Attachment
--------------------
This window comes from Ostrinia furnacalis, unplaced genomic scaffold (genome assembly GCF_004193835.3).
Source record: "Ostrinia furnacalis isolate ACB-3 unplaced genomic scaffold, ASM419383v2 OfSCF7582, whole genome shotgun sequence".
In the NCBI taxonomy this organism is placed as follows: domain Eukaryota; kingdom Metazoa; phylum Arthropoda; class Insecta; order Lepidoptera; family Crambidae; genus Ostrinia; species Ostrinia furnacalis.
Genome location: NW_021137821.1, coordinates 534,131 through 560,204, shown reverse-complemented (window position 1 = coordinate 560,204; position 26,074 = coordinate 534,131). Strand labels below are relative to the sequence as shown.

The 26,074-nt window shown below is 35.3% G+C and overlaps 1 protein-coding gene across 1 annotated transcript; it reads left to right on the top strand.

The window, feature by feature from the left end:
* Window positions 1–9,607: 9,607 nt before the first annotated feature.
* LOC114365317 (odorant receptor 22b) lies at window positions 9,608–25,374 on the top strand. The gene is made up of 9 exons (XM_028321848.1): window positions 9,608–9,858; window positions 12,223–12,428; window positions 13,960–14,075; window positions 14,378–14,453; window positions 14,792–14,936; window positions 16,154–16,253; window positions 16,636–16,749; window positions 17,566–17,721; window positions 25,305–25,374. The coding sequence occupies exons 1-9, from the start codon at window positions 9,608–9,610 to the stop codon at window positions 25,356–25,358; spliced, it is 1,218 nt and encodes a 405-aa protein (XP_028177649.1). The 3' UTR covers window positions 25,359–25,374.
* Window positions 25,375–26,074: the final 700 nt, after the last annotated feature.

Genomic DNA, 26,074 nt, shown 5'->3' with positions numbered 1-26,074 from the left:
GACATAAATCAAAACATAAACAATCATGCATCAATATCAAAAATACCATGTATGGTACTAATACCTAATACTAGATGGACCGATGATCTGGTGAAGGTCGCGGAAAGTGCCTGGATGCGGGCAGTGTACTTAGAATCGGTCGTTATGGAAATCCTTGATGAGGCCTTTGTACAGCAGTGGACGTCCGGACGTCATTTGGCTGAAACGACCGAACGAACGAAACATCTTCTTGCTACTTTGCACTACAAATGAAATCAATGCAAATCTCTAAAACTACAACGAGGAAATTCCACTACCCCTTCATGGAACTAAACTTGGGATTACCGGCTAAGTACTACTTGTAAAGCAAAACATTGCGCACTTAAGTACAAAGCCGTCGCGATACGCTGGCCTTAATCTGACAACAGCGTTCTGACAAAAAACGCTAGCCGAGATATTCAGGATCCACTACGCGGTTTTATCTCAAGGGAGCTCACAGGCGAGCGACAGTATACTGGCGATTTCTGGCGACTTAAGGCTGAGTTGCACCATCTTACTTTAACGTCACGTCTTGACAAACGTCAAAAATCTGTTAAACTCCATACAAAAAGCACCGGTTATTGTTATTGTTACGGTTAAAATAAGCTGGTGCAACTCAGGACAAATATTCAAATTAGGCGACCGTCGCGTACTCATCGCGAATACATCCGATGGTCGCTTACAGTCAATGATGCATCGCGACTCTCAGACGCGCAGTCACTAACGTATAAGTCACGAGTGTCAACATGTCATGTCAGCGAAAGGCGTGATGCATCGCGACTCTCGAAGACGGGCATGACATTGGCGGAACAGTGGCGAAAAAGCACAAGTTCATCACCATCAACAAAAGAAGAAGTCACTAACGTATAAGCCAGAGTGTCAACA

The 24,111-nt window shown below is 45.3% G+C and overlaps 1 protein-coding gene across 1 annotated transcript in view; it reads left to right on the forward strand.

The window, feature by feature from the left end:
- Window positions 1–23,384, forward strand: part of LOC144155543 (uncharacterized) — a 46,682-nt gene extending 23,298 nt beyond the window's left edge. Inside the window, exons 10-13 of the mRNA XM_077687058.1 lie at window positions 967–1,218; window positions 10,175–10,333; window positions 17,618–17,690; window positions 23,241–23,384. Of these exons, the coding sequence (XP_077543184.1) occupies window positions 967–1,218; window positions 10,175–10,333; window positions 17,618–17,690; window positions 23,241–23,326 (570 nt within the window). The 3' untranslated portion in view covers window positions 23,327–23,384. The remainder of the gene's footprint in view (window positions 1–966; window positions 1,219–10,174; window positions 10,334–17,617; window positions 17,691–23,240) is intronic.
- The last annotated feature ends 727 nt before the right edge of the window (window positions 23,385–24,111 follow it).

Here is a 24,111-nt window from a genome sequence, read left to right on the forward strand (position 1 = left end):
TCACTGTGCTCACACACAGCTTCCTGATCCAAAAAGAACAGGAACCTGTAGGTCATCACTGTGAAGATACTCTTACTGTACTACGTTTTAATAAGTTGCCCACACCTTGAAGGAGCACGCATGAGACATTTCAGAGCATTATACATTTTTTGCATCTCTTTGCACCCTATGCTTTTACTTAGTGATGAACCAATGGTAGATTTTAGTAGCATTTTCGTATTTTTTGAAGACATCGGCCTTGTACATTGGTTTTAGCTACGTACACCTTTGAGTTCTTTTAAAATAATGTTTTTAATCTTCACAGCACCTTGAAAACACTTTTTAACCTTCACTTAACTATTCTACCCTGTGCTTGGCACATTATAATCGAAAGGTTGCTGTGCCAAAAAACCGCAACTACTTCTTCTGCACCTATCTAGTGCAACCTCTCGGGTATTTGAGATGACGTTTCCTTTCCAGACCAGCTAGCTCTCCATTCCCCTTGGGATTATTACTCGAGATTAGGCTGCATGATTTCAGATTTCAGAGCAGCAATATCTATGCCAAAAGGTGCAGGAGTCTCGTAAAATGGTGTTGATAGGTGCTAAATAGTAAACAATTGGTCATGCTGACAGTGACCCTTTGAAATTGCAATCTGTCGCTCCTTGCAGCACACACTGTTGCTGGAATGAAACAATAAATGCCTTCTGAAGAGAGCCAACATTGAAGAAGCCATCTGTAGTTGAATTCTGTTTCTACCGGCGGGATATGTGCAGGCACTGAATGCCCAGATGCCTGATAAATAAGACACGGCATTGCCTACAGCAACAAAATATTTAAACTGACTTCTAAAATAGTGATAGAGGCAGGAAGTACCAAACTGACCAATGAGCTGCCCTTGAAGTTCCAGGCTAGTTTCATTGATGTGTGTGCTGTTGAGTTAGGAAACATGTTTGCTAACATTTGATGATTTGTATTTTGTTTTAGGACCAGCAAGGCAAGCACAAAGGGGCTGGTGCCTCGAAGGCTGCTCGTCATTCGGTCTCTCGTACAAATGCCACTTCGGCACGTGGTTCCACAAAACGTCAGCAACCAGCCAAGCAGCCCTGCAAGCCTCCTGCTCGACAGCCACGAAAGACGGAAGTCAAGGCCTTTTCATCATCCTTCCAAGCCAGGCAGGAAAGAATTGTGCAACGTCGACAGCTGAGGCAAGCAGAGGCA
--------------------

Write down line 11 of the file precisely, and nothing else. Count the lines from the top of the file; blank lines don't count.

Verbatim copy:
GACATAAATCAAAACATAAACAATCATGCATCAATATCAAAAATACCATGTATGGTACTAATACCTAATACTAGATGGACCGATGATCTGGTGAAGGTCGCGGAAAGTGCCTGGATGCGGGCAGTGTACTTAGAATCGGTCGTTATGGAAATCCTTGATGAGGCCTTTGTACAGCAGTGGACGTCCGGACGTCATTTGGCTGAAACGACCGAACGAACGAAACATCTTCTTGCTACTTTGCACTACAAATGAAATCAATGCAAATCTCTAAAACTACAACGAGGAAATTCCACTACCCCTTCATGGAACTAAACTTGGGATTACCGGCTAAGTACTACTTGTAAAGCAAAACATTGCGCACTTAAGTACAAAGCCGTCGCGATACGCTGGCCTTAATCTGACAACAGCGTTCTGACAAAAAACGCTAGCCGAGATATTCAGGATCCACTACGCGGTTTTATCTCAAGGGAGCTCACAGGCGAGCGACAGTATACTGGCGATTTCTGGCGACTTAAGGCTGAGTTGCACCATCTTACTTTAACGTCACGTCTTGACAAACGTCAAAAATCTGTTAAACTCCATACAAAAAGCACCGGTTATTGTTATTGTTACGGTTAAAATAAGCTGGTGCAACTCAGGACAAATATTCAAATTAGGCGACCGTCGCGTACTCATCGCGAATACATCCGATGGTCGCTTACAGTCAATGATGCATCGCGACTCTCAGACGCGCAGTCACTAACGTATAAGTCACGAGTGTCAACATGTCATGTCAGCGAAAGGCGTGATGCATCGCGACTCTCGAAGACGGGCATGACATTGGCGGAACAGTGGCGAAAAAGCACAAGTTCATCACCATCAACAAAAGAAGAAGTCACTAACGTATAAGCCAGAGTGTCAACA